Wednesday, April 20, 2011

My Earth Day rant

My Twitter friend, Amy (AKA @UUatHome), recently posted a reflection about living green with small children. It's a familiar story, and a timely one as we approach another Earth Day. Most American adults living today have grown up hearing the messages of conservation and environmentalism. I was not quite twenty-one on April 22, 1970, a college student caught up in activism on multiple fronts. It seemed to me at that time that my generation, through the sheer force of numbers, would be able to alter the destructive course our culture was pursuing. Now in my sixties, I look around with a heavy heart and feel that we failed.

I covered this territory in an Earth Day post in 2008, when I was feeling more optimistic.

But the power of the environmental movement, for me, is that the personal level means something. There WAS something I could do; in fact there were lots of things. I could choose to live and work near public transportation. I could grow and cook my own food. I could have no more than two children. I could redefine the American Dream for myself and my family, and raise young adults who shared that dream. I could live and consume consciously, with open eyes.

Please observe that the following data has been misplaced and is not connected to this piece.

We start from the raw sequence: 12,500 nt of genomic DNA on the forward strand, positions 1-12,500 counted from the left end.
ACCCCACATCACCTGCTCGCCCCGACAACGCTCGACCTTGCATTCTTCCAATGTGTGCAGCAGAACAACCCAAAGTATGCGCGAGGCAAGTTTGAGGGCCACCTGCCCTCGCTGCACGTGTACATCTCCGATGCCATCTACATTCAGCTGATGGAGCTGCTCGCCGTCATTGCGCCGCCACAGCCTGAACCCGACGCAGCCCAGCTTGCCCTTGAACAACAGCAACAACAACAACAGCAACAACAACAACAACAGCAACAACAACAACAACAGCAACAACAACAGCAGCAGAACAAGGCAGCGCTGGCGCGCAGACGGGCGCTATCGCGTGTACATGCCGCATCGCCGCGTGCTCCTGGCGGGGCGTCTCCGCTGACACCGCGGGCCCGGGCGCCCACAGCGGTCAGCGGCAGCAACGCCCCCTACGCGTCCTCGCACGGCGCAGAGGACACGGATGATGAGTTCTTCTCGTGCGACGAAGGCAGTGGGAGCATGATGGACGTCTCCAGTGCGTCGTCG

Why so glum today? Let me list a few reasons: Van Jones being run out of the White House by a demagogue. BP oil spill. Japanese nuclear reactor. Fracking. GOP governors canceling high-speed rail projects. GOP House of Representatives trying to defund the EPA. A Democratic White House sending mixed messages about its commitment to the environment.

All the bicycling, recycling and freecycling in the world won't do a damn thing if those in power are determined to sell out humanity for personal gain. Lately I have been nursing a baby conspiracy theory of my own: they are all aliens, and they need to rebuild their spaceships so they can get out of dodge and rendezvous with the mothership. That's why they don't care about the damage they are doing; they won't be here to see it.

Seriously. All the green initiatives by individuals and communities and -- yes -- corporations won't amount to a hill of beans if we don't elect leaders who support environmentalism. Get out your checkbooks and your canvassing shoes, people. There's an election coming, and it's a big one.

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